A High Water Mark in the Annals of Clueless Homeowner’s Associations

Some jackass HOA tells a 90-year-old Medal of Honor winner he can’t have a flagpole in his front yard.

For laughs and giggles, here’s why Van T. Barfoot won his Medal of Honor, from the citation itself:

For conspicuous gallantry and intrepidity at the risk of life above and beyond the call of duty on 23 May 1944, near Carano, Italy. With his platoon heavily engaged during an assault against forces well entrenched on commanding ground, 2d Lt. Barfoot (then Tech. Sgt.) moved off alone upon the enemy left flank. He crawled to the proximity of 1 machinegun nest and made a direct hit on it with a hand grenade, killing 2 and wounding 3 Germans. He continued along the German defense line to another machinegun emplacement, and with his tommygun killed 2 and captured 3 soldiers. Members of another enemy machinegun crew then abandoned their position and gave themselves up to Sgt. Barfoot.

Leaving the prisoners for his support squad to pick up, he proceeded to mop up positions in the immediate area, capturing more prisoners and bringing his total count to 17. Later that day, after he had reorganized his men and consolidated the newly captured ground, the enemy launched a fierce armored counterattack directly at his platoon positions. Securing a bazooka, Sgt. Barfoot took up an exposed position directly in front of 3 advancing Mark VI tanks. From a distance of 75 yards his first shot destroyed the track of the leading tank, effectively disabling it, while the other 2 changed direction toward the flank. As the crew of the disabled tank dismounted, Sgt. Barfoot killed 3 of them with his tommygun. He continued onward into enemy terrain and destroyed a recently abandoned German fieldpiece with a demolition charge placed in the breech.

While returning to his platoon position, Sgt. Barfoot, though greatly fatigued by his Herculean efforts, assisted 2 of his seriously wounded men 1,700 yards to a position of safety. Sgt. Barfoot’s extraordinary heroism, demonstration of magnificent valor, and aggressive determination in the face of pointblank fire are a perpetual inspiration to his fellow soldiers.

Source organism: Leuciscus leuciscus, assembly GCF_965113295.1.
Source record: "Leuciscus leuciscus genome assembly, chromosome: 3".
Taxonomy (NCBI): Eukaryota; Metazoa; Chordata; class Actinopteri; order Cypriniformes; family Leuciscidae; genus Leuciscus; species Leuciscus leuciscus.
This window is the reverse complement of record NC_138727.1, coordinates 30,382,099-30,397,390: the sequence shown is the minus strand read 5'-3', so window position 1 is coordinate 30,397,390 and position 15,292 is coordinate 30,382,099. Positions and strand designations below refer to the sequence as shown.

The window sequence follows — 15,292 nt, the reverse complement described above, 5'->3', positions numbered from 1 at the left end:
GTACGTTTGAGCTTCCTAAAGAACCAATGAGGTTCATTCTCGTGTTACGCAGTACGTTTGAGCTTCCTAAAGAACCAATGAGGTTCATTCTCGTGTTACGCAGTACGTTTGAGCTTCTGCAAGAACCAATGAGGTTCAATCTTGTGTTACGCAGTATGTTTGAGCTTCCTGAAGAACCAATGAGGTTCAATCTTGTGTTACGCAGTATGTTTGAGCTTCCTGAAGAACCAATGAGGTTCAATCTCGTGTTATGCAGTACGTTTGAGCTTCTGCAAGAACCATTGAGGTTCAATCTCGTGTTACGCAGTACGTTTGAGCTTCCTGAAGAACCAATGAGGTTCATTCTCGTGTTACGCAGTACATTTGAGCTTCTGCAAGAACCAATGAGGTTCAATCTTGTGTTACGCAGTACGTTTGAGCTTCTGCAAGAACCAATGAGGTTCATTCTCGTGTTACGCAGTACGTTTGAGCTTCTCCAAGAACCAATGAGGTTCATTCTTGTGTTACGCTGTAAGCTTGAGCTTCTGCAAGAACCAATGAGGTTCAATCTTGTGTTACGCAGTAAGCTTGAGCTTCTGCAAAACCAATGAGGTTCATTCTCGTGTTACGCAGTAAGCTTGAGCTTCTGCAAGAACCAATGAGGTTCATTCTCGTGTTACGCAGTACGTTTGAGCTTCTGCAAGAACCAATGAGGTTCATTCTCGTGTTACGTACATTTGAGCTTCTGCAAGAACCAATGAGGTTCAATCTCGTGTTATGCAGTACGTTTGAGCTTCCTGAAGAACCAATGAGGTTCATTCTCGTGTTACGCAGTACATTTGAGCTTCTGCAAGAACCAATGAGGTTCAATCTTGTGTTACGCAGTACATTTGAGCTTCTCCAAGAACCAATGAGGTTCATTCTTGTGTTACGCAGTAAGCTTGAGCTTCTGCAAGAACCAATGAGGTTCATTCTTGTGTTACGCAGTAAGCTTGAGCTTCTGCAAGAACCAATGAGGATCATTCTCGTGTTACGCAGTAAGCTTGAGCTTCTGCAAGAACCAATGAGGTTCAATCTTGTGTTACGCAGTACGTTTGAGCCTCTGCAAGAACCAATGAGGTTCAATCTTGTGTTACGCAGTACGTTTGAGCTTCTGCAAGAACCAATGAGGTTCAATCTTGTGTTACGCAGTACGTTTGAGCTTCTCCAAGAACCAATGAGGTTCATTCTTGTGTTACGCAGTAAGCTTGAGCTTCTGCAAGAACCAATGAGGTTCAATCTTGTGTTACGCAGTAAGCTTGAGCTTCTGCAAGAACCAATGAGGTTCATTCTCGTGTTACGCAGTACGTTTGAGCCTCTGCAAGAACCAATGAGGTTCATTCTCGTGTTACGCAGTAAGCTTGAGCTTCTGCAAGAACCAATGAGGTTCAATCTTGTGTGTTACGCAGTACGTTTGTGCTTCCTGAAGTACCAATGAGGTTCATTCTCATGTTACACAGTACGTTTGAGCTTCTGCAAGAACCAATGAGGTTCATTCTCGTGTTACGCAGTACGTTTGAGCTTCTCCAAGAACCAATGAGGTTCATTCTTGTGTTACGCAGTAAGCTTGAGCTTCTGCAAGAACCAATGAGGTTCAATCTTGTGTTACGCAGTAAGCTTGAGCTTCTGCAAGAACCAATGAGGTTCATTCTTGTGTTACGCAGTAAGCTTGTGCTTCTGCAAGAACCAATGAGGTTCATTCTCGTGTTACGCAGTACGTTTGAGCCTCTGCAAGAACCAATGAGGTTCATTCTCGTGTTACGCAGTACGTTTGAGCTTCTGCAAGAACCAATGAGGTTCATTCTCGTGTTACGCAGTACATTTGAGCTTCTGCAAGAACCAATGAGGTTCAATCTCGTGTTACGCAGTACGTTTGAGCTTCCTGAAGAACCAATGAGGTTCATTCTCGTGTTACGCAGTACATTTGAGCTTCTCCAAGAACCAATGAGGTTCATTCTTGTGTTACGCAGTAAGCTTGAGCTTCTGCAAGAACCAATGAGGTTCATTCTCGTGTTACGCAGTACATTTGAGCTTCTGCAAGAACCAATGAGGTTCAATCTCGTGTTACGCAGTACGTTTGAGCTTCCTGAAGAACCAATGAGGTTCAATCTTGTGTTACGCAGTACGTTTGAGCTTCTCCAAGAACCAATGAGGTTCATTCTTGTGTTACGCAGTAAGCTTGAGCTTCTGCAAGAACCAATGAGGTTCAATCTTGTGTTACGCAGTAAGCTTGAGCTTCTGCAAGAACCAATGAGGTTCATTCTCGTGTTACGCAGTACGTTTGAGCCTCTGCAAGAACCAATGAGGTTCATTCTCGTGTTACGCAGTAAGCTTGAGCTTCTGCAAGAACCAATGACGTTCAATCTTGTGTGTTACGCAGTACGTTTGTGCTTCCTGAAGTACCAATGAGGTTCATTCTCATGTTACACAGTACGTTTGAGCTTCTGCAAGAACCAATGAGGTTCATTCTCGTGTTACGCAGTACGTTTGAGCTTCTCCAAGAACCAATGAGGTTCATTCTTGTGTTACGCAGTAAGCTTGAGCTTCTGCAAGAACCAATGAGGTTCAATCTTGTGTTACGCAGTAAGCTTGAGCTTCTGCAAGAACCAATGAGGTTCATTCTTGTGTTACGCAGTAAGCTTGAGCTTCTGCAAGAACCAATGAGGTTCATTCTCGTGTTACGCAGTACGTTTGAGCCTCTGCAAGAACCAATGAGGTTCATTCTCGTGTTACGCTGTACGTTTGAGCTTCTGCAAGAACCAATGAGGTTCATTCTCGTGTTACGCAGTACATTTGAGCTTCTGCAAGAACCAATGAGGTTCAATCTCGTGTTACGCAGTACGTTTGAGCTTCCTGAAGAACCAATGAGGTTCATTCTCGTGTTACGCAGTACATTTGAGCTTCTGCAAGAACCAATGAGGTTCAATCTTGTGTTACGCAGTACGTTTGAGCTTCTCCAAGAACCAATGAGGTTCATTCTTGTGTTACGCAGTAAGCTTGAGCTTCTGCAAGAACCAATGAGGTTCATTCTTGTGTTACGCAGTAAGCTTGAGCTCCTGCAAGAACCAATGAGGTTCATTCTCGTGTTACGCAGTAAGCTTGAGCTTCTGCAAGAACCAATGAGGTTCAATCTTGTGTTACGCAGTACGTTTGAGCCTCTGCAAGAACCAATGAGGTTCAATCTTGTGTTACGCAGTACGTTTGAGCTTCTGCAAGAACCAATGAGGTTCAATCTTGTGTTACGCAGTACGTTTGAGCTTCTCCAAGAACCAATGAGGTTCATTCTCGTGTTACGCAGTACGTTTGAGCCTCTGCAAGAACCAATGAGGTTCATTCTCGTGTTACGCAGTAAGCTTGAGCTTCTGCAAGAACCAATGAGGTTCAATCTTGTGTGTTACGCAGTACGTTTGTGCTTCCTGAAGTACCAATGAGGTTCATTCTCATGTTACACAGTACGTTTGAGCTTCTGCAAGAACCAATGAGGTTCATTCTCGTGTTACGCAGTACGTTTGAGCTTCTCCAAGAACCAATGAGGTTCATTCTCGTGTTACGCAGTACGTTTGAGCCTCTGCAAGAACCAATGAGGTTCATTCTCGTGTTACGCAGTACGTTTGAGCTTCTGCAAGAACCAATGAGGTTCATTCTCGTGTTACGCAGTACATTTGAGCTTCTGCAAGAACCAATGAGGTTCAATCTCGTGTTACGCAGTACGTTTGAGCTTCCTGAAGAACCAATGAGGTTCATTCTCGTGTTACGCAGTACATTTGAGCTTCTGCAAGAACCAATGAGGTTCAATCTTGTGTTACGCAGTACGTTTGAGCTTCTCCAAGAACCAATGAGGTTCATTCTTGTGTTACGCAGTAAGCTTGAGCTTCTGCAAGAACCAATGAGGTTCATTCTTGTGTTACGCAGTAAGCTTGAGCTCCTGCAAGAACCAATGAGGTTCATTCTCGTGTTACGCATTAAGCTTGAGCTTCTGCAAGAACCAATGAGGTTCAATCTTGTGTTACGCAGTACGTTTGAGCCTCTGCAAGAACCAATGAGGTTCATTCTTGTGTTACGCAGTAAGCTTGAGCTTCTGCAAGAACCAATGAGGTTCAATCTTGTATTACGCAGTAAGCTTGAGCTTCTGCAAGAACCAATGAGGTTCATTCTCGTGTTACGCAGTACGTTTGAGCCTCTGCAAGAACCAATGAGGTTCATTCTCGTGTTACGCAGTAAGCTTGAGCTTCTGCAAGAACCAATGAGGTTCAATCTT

Dear homeowners association: When a Medal of Honor recipient wants to have a flagpole in his front yard, you say “Yes, sir. By all means. Thank you, sir.” Because you know what? Dude’s earned that damn flagpole, and you all look like officious pricks for telling him he can’t have it because it messes with your neighborhood’s feng shui. Please get over yourselves as soon as you possibly can.

Really. This is just new levels of stupid. 90-year-old Medal of Honor recipient. Takes a special level of cluelessness to try to take away that man’s flagpole.


Tree Decorating, 2009

In various chromatic tones.


Seriously, I Don’t Even Know Where to Begin With This One

Except to say that if you like typefaces — I mean, really like them — you need to see this.

There, your “WTF?” tanks should now be all filled up for today.


Black Matrix Publishing Responds

Over on the Black Matrix Publishing site. Apparently the ridicule the man’s getting for paying a pathetically low rate to his contibutors has made him defensive, which is good, but the man presumably has no intention of upping his payment rate, which is, of course, very bad indeed. Likewise I’m not especially impressed at the various very bad no good terrible attempts at “logic” the fellow uses to justify paying a rate to contributors that would embarrass a depression-era pulp editor.